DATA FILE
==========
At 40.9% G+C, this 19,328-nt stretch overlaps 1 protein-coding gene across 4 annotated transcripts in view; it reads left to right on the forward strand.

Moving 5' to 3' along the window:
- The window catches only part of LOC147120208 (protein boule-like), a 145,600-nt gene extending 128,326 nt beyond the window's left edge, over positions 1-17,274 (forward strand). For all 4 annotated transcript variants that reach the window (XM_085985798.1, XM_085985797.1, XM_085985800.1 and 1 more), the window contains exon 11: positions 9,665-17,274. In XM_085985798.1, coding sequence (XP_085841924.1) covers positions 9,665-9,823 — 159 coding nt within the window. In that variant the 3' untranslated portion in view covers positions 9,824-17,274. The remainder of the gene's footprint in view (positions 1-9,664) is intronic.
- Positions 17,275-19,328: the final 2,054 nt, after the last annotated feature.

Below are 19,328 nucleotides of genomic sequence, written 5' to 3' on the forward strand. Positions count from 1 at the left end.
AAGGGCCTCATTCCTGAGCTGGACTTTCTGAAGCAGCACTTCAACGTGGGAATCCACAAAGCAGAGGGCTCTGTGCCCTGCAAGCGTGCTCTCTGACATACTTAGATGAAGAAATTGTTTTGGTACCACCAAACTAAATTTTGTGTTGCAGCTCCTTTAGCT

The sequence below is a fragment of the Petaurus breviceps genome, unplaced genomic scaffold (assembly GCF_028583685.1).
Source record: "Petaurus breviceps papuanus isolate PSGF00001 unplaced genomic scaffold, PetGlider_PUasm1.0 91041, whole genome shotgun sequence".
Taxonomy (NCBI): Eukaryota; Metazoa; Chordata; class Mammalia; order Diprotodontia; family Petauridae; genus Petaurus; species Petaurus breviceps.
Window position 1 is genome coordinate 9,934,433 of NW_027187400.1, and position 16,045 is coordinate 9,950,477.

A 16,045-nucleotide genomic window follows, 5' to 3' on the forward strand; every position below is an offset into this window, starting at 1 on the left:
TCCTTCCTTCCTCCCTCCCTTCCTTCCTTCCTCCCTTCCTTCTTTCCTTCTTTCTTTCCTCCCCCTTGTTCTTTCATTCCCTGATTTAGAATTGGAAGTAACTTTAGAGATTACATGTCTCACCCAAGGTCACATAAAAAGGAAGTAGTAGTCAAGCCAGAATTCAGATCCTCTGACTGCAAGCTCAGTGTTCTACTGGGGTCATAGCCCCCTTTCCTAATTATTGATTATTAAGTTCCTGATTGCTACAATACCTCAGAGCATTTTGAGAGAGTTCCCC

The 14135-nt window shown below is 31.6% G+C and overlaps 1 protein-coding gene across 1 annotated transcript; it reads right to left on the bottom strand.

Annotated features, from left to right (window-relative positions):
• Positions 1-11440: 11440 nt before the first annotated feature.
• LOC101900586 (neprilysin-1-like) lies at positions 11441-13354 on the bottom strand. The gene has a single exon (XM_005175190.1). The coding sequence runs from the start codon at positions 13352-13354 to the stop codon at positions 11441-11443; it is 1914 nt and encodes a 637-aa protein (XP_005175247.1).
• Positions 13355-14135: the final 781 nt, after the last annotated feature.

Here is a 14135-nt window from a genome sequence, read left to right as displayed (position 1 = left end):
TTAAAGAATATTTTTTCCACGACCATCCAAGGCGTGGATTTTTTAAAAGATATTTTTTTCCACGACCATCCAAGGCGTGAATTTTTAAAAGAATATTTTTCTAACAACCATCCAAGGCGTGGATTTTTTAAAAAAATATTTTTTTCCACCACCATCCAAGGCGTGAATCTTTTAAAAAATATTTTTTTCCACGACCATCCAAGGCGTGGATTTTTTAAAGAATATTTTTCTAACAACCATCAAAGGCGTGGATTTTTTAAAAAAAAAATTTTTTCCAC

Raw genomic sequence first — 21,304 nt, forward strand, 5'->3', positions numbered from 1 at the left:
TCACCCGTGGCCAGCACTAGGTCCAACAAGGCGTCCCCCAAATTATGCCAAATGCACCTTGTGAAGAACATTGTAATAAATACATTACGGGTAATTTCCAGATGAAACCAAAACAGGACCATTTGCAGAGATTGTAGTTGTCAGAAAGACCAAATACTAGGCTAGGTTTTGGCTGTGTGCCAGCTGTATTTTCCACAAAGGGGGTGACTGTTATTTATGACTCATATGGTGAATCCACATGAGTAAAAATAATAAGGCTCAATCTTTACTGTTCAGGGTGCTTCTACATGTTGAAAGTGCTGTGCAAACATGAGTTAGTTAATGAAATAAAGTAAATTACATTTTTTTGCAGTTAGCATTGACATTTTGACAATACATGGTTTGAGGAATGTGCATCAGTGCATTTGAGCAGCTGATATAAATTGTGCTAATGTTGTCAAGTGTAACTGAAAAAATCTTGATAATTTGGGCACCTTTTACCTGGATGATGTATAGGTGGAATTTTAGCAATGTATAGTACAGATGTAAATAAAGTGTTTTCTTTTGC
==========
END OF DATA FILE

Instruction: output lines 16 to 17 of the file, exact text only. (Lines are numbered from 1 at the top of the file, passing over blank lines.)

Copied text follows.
• LOC101900586 (neprilysin-1-like) lies at positions 11441-13354 on the bottom strand. The gene has a single exon (XM_005175190.1). The coding sequence runs from the start codon at positions 13352-13354 to the stop codon at positions 11441-11443; it is 1914 nt and encodes a 637-aa protein (XP_005175247.1).
• Positions 13355-14135: the final 781 nt, after the last annotated feature.